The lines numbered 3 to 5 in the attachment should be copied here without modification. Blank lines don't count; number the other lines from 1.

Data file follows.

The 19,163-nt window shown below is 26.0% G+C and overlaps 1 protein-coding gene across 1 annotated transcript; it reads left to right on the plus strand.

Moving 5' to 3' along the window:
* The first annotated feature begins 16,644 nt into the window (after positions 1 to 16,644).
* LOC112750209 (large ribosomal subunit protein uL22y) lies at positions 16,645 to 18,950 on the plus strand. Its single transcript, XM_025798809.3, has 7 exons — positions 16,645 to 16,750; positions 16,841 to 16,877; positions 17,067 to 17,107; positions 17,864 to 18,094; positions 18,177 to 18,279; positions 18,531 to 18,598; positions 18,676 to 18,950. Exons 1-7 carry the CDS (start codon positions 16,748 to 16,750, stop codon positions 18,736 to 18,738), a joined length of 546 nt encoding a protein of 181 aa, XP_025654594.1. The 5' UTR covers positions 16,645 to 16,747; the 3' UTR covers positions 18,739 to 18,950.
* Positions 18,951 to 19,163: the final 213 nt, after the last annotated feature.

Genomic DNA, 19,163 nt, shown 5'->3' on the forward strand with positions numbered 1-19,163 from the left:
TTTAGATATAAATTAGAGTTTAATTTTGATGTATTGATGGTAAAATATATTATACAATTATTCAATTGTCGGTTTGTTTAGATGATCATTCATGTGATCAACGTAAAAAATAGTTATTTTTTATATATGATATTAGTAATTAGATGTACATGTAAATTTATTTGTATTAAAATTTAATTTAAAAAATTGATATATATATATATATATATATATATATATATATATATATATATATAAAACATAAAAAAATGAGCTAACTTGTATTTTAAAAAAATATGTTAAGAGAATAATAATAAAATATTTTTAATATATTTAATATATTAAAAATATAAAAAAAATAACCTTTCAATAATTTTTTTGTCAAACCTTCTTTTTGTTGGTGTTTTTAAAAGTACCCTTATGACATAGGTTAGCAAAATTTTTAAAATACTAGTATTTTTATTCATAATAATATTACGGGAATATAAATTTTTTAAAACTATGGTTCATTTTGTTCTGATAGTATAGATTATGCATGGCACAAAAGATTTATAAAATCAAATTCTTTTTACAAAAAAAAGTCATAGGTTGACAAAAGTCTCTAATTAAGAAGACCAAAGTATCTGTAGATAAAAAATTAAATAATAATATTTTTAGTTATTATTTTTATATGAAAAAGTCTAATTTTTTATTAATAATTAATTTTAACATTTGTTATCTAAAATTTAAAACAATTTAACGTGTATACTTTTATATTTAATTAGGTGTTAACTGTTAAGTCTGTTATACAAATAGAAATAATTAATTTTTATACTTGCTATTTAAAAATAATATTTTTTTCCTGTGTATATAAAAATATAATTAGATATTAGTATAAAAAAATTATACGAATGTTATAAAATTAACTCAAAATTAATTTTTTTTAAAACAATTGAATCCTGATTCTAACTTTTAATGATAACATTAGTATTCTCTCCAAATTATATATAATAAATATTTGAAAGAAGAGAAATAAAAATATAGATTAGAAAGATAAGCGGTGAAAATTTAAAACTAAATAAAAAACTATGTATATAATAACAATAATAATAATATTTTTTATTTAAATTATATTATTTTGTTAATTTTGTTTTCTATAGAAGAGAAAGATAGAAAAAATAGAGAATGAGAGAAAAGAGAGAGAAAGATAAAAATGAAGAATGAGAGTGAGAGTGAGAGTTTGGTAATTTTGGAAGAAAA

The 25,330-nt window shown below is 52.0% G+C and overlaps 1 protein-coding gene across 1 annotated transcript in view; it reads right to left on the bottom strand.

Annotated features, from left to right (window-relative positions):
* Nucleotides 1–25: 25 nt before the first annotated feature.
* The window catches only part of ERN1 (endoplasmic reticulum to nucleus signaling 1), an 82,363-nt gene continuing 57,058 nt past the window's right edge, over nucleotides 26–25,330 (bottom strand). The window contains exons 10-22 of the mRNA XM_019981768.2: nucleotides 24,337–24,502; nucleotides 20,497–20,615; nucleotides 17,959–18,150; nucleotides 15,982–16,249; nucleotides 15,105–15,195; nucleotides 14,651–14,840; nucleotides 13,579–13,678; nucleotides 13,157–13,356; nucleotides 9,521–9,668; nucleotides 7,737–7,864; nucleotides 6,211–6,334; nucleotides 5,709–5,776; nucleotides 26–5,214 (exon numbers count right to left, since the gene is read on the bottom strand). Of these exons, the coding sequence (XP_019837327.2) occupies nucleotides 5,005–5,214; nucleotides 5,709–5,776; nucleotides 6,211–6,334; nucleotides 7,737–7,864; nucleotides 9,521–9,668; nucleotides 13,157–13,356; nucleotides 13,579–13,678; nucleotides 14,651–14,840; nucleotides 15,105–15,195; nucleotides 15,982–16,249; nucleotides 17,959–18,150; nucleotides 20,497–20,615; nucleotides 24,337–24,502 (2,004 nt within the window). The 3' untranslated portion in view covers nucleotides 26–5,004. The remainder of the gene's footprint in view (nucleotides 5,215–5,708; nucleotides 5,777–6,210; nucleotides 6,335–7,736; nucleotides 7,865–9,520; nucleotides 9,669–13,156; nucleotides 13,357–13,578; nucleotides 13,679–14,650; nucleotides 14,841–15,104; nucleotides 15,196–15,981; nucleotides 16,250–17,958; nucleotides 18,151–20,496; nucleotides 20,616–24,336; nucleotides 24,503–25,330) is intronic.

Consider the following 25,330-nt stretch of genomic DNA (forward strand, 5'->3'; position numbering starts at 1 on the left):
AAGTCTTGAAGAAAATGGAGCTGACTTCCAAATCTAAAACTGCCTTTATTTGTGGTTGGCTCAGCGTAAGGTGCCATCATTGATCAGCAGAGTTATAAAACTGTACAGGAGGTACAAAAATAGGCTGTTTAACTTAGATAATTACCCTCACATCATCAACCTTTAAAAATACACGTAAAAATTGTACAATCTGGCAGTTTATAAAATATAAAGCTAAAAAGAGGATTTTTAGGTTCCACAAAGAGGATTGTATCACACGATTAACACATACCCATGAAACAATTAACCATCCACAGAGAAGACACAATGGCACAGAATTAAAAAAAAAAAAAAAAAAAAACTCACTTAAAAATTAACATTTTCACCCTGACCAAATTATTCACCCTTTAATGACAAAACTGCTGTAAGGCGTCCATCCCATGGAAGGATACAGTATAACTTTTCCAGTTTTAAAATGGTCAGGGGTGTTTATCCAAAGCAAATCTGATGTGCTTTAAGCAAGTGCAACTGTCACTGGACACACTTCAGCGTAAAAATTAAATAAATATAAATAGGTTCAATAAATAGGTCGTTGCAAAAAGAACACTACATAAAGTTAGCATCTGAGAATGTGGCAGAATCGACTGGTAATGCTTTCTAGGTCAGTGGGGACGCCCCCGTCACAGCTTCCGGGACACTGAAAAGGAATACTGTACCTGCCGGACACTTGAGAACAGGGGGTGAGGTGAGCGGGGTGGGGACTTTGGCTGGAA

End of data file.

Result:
* The first annotated feature begins 16,644 nt into the window (after positions 1 to 16,644).
* LOC112750209 (large ribosomal subunit protein uL22y) lies at positions 16,645 to 18,950 on the plus strand. Its single transcript, XM_025798809.3, has 7 exons — positions 16,645 to 16,750; positions 16,841 to 16,877; positions 17,067 to 17,107; positions 17,864 to 18,094; positions 18,177 to 18,279; positions 18,531 to 18,598; positions 18,676 to 18,950. Exons 1-7 carry the CDS (start codon positions 16,748 to 16,750, stop codon positions 18,736 to 18,738), a joined length of 546 nt encoding a protein of 181 aa, XP_025654594.1. The 5' UTR covers positions 16,645 to 16,747; the 3' UTR covers positions 18,739 to 18,950.
* Positions 18,951 to 19,163: the final 213 nt, after the last annotated feature.